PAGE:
What is self-injury?

The term self-injury refers to acts, which involve inflicting injuries on one’s own body.  Self-injury is sometimes called “self-harm” (a broader term), “cutting up,” “self abuse” or “self-mutilation.”

The most common form of self-injury is probably cutting, often of the arms as well as other areas.  Some cuts are superficial but some people will cut themselves more deeply.  Some people also scrape, scratch or pick their skin so badly that chronic sores develop and scarring occurs.

Sometimes, people will burn or scald themselves, others may punch themselves or hit parts of the bodies against something to cause pain and bruising.  Inserting or swallowing objects might cause less visible injuries.  Some people also hurt themselves by pulling out their hair or eyelashes or by repeatedly biting and tearing the skin on their hands or fingers.

Self-injury often begins in childhood or adolescence.  It may be short lived, but some people will continue to hurt themselves (perhaps on and off) for many years.

Self-injury is often mistakenly seen as a suicide attempt.  However, people who harm themselves are usually very clear about the difference between self-injury and a suicide attempt.  Whatever the similarities self-injury may bear to suicidal acts, it is not about dying.  It is about trying to cope and carry on with life.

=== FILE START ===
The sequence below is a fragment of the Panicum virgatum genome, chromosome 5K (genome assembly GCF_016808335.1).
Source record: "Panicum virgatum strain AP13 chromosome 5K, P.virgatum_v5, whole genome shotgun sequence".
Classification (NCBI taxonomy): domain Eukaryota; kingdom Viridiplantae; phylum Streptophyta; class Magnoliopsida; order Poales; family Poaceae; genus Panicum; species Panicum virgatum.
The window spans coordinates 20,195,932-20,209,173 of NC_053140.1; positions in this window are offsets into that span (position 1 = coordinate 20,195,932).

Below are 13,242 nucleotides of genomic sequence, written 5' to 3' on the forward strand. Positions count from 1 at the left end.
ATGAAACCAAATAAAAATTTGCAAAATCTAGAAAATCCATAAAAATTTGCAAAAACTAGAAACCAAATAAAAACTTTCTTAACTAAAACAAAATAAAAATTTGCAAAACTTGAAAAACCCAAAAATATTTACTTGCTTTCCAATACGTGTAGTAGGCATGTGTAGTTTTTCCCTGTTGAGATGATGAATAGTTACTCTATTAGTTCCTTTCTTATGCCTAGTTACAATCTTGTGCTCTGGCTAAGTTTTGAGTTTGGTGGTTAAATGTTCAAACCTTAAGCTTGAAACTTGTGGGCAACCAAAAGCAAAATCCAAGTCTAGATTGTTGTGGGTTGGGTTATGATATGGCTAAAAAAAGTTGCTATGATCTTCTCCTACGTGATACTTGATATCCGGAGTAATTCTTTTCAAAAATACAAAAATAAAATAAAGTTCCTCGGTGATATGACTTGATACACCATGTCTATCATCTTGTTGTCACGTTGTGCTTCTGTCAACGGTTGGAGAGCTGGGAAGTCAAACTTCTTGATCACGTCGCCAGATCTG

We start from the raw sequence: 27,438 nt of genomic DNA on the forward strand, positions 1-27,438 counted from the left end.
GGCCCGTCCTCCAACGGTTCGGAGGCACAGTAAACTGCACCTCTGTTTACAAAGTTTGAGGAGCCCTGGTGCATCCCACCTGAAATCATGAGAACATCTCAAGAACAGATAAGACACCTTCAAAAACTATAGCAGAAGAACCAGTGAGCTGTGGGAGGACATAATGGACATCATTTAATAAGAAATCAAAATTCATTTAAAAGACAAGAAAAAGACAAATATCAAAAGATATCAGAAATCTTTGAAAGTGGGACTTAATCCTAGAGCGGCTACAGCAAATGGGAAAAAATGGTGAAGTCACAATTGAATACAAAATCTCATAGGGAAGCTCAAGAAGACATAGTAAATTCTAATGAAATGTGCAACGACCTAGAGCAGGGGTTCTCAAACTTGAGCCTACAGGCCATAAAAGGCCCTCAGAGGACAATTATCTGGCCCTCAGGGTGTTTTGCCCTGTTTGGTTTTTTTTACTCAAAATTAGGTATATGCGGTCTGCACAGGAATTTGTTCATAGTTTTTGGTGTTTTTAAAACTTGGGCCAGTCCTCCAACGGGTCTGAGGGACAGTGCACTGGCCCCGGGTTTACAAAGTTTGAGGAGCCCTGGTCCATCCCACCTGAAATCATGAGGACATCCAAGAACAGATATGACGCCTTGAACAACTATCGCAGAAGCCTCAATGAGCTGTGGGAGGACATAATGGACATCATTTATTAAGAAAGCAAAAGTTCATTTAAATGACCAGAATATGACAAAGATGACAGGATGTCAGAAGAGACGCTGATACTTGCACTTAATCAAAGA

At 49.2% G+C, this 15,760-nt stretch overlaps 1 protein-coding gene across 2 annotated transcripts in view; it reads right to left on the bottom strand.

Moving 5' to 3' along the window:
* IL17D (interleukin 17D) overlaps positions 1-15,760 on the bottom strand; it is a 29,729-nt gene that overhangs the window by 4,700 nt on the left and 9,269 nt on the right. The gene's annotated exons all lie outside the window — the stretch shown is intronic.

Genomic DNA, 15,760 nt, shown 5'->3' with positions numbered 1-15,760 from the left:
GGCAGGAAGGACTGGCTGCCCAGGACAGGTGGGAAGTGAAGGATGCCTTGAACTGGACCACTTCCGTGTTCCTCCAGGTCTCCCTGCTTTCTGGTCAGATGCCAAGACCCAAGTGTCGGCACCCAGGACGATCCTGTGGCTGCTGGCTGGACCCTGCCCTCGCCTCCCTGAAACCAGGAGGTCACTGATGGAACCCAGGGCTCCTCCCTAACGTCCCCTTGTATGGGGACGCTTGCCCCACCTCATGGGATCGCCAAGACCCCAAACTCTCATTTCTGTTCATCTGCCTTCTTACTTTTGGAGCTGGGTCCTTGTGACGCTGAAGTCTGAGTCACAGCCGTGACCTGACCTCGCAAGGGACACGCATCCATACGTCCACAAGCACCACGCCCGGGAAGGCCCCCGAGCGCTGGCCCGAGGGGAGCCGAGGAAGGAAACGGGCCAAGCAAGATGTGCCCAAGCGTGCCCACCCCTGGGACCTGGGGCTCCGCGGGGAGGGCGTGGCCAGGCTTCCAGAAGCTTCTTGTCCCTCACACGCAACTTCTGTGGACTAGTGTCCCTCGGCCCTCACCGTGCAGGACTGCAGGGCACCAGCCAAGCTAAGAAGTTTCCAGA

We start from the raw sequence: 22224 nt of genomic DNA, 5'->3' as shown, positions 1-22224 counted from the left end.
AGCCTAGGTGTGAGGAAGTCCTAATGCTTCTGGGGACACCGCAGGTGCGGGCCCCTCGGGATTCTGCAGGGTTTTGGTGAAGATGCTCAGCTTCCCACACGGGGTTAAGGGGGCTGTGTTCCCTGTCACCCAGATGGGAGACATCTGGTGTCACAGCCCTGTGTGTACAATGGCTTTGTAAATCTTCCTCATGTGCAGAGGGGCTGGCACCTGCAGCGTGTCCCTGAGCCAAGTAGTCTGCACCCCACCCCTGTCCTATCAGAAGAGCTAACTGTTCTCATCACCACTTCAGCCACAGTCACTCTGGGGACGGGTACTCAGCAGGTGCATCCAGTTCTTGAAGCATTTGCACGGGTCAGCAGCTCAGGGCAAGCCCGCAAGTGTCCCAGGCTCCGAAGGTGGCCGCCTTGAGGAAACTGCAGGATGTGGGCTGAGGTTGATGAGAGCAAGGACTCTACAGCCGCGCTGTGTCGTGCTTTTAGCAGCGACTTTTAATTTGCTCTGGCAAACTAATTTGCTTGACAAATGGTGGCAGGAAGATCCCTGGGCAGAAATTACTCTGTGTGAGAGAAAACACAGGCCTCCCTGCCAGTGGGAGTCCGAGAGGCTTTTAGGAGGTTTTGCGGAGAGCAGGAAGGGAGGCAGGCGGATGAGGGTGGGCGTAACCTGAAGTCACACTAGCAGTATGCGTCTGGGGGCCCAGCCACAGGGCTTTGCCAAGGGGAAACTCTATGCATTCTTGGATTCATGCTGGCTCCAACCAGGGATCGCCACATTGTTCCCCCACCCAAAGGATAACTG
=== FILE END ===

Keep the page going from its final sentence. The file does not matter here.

Whilst some people harm themselves in ways which are obvious to others, or seek help for their injuries, others are surprisingly successful at hiding what they do.  Shame, fear and humiliation may force people to keep their self-injury a secret for years.

Self-injury can be understood within a wider context of self-harm, which can include things like drug and alcohol abuse, overdosing, putting oneself in danger in various ways and eating problems.  While some people self-harm particularly severely, in fact almost all of us self-harm in some way, usually less dramatically.  Examples of ways we do this include smoking, worrying, taking risks, not getting enough sleep etc.

 

For more information about self injury, text or email support, or details of a free telephone helpline, please contact the specialist organisation Self Injury Support by clicking here.